East End representative Arden McLean has advocated company ownership rules that would disqualify non-Caymanians from owning shares in local businesses, to deal with the issue of fronting.
Speaking in Finance Committee last Wednesday Mr. McLean said, “The only way to address fronting is 100 percent Caymanian ownership.”
Mr. McLean said current rules requiring a Caymanian to own at least 60 percent of a local business and limiting non-Caymanian ownership to 40 percent, unless exempt under the Local Companies Control Law, are no longer needed because the country now has sufficient financial means to develop the economy.
“The day of 60-40 and LCCL … done. That was when we did not have the financial resources in this country to assist with development and to build it,” Mr. McLean said. “All those people who assisted us received their just reward for that. “We got plenty Caymanians … We got plenty of us now; we can deal with that.”
Fronting covers cases where a Caymanian partner is the majority owner of a local business on paper only, and certain contractual arrangements or other instruments allow the non-Caymanian shareholder to exercise financial and management control.
The topic of fronting emerged during a discussion of the use of public docks by dive operators which interfere with Caymanian fishermen.
When Minister of Financial Services Wayne Panton pointed out that many of the dive firms are owned by Caymanians, opposition benchers shouted: “Fronters!”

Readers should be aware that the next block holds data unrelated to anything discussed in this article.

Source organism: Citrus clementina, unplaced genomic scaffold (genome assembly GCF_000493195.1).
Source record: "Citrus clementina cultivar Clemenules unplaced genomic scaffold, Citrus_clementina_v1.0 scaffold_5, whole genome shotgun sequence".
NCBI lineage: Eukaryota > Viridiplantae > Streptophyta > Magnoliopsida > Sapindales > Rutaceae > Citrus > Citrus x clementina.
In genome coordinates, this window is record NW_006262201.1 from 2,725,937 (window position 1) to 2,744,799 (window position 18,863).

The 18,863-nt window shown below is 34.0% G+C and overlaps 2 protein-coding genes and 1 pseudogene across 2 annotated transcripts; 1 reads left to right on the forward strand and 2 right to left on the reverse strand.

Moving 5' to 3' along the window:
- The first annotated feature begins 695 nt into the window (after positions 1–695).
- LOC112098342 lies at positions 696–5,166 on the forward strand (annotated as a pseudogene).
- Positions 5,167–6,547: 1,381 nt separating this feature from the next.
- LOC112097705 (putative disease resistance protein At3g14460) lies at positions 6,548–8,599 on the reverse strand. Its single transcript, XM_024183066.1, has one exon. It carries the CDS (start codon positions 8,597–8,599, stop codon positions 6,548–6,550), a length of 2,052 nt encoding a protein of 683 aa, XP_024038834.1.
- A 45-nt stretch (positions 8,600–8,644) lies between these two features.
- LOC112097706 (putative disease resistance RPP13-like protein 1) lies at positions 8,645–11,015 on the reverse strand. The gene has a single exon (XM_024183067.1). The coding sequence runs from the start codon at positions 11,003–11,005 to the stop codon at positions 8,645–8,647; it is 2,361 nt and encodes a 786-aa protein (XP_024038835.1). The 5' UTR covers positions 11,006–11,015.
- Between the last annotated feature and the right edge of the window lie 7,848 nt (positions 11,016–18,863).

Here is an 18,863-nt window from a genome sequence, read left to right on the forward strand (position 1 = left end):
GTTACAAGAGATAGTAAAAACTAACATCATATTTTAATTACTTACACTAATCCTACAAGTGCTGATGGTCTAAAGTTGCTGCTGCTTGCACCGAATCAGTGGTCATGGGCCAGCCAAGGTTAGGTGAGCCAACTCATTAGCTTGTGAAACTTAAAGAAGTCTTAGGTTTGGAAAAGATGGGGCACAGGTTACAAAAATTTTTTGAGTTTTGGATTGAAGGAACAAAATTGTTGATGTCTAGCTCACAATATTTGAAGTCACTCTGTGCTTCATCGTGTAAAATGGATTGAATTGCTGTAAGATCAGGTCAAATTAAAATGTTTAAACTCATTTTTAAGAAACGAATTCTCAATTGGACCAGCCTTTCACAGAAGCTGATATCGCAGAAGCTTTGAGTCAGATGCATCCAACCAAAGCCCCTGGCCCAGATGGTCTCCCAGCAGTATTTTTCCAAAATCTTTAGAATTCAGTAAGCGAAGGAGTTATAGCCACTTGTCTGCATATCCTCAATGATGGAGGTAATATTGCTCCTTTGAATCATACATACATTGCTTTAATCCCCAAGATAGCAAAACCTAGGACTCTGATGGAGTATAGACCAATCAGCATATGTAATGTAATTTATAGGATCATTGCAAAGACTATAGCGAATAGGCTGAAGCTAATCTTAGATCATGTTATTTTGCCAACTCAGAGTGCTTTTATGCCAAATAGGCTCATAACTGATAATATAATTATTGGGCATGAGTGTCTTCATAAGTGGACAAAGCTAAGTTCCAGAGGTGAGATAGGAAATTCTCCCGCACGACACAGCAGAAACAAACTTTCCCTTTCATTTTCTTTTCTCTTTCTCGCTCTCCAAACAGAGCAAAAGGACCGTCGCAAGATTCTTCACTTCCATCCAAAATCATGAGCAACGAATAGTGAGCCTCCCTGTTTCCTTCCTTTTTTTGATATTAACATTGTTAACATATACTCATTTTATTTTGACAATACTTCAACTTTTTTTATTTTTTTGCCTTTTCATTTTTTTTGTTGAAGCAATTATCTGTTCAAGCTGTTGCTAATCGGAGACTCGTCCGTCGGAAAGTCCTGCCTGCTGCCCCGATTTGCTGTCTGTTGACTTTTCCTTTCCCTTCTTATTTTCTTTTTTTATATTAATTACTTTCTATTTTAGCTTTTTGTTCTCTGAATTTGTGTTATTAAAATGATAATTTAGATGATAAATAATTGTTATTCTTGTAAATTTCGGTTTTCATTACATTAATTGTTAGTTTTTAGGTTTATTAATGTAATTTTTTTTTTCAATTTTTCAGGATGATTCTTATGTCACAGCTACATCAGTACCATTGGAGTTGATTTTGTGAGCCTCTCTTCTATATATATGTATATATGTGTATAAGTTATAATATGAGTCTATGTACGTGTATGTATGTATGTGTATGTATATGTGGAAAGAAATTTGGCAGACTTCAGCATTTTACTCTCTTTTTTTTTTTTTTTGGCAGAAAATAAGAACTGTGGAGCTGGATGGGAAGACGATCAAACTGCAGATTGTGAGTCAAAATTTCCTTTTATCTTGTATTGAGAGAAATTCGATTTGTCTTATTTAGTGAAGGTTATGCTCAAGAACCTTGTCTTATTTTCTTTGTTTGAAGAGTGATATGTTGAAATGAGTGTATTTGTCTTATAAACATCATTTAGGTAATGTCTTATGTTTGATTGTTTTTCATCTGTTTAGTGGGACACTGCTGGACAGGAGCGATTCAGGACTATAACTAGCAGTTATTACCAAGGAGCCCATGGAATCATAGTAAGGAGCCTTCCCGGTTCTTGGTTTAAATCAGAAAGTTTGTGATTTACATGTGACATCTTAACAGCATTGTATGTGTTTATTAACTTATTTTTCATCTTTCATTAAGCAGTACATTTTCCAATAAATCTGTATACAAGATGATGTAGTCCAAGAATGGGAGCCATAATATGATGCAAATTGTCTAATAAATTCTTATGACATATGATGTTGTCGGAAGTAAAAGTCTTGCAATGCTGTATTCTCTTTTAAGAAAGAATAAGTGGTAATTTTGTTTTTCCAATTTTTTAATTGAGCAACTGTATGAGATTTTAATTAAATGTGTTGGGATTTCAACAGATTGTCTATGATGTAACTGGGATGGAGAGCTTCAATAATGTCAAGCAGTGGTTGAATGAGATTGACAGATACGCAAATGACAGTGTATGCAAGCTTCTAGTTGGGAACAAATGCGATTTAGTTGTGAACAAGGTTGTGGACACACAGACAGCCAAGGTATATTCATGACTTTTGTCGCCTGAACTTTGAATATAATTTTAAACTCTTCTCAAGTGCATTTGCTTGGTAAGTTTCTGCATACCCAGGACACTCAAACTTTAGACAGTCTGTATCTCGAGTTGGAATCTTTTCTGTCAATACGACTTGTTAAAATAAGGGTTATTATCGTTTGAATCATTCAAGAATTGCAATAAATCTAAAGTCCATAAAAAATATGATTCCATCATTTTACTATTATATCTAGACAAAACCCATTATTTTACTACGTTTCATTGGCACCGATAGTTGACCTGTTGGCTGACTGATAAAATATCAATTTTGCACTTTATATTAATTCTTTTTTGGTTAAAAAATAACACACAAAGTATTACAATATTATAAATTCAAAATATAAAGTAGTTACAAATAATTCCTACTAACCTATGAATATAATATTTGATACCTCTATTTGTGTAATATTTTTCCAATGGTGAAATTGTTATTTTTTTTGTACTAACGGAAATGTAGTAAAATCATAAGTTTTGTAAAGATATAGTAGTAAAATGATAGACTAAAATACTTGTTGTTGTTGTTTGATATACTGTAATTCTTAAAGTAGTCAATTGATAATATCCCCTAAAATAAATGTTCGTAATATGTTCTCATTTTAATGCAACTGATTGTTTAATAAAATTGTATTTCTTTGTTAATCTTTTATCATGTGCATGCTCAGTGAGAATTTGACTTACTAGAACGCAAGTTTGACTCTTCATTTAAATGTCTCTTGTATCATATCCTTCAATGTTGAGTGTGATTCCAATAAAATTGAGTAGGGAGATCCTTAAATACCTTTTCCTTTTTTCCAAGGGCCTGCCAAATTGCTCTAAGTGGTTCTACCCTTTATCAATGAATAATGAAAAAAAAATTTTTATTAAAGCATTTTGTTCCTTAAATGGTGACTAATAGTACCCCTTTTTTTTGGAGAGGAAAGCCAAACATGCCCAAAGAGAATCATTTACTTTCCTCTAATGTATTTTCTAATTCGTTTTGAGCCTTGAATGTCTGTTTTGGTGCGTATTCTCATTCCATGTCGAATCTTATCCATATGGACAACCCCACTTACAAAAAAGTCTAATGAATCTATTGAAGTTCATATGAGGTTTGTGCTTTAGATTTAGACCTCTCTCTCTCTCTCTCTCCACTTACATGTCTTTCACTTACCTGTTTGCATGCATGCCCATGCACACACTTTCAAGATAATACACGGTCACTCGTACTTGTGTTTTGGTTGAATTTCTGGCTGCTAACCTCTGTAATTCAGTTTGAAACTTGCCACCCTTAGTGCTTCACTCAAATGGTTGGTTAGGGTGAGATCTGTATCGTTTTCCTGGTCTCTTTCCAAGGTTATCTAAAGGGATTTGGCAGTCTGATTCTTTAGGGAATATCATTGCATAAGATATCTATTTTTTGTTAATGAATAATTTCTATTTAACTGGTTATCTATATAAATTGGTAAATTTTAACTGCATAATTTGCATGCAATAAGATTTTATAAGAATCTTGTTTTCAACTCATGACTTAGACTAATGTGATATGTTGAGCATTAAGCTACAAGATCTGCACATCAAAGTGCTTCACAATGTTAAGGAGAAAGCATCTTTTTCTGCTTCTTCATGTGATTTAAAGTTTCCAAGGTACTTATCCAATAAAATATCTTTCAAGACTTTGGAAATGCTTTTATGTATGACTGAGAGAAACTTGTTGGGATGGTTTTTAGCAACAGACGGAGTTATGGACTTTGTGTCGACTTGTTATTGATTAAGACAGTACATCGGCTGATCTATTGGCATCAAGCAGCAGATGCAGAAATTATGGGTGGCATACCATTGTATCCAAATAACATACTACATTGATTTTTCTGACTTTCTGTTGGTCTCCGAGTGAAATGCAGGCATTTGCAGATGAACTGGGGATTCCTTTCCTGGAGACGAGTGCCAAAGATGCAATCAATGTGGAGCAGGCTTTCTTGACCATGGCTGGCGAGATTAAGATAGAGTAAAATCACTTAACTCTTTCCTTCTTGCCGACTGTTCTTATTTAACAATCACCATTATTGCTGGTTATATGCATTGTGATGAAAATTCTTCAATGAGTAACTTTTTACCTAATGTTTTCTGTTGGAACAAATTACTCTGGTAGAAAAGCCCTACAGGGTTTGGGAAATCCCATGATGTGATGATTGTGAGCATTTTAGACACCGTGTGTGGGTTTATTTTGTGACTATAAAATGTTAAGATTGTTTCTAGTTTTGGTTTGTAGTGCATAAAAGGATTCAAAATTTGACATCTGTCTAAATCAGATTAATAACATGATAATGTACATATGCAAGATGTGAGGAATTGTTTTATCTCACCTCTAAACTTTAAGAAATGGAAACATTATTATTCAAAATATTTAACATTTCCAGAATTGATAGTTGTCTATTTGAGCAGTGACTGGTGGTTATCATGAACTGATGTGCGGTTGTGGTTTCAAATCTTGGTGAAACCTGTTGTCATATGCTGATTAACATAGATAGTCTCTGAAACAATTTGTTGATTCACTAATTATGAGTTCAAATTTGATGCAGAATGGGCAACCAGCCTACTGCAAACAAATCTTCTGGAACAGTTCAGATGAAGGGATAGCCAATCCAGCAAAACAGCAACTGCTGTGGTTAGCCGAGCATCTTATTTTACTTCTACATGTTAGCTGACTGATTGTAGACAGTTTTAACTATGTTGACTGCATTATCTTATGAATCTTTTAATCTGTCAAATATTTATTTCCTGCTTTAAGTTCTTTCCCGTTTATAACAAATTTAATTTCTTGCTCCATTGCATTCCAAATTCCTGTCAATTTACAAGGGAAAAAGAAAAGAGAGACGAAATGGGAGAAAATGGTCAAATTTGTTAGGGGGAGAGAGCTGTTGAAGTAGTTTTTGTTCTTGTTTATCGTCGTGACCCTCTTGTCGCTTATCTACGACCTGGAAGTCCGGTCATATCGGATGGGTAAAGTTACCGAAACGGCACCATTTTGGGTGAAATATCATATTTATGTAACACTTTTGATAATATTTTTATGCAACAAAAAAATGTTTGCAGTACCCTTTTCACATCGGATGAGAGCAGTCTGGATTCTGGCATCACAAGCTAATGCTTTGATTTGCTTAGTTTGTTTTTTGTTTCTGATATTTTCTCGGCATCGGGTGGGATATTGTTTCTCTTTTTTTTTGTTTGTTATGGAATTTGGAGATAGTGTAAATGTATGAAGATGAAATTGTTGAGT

West Bay MLA Captain Eugene Ebanks said, “There is a lot of fronting going on, there is no question in my mind about that. Unfortunately, the Caymanians are not the ones who really benefit in a significant way from these fronting operations.”
Mr. Panton responded that the new Trade and Business Licensing Law contained significant enhancements, including specific provisions that will address the issue of fronting.
Under the new law, applicants for the renewal of a trade and business license have to present, in addition to an annual return and a shareholder return, a statement confirming that the effective control and benefit of the company is not in any way altered from the return of shareholdings.
Significant changes in ownership or interests in a company have to be pre-approved in writing by the Trade and Business Licensing Board.
“I am not going to tell you that it will have a 100 percent success, but I imagine that there is a far greater chance that it will address some of the issues in connection with that than under the old law,” Mr. Panton said.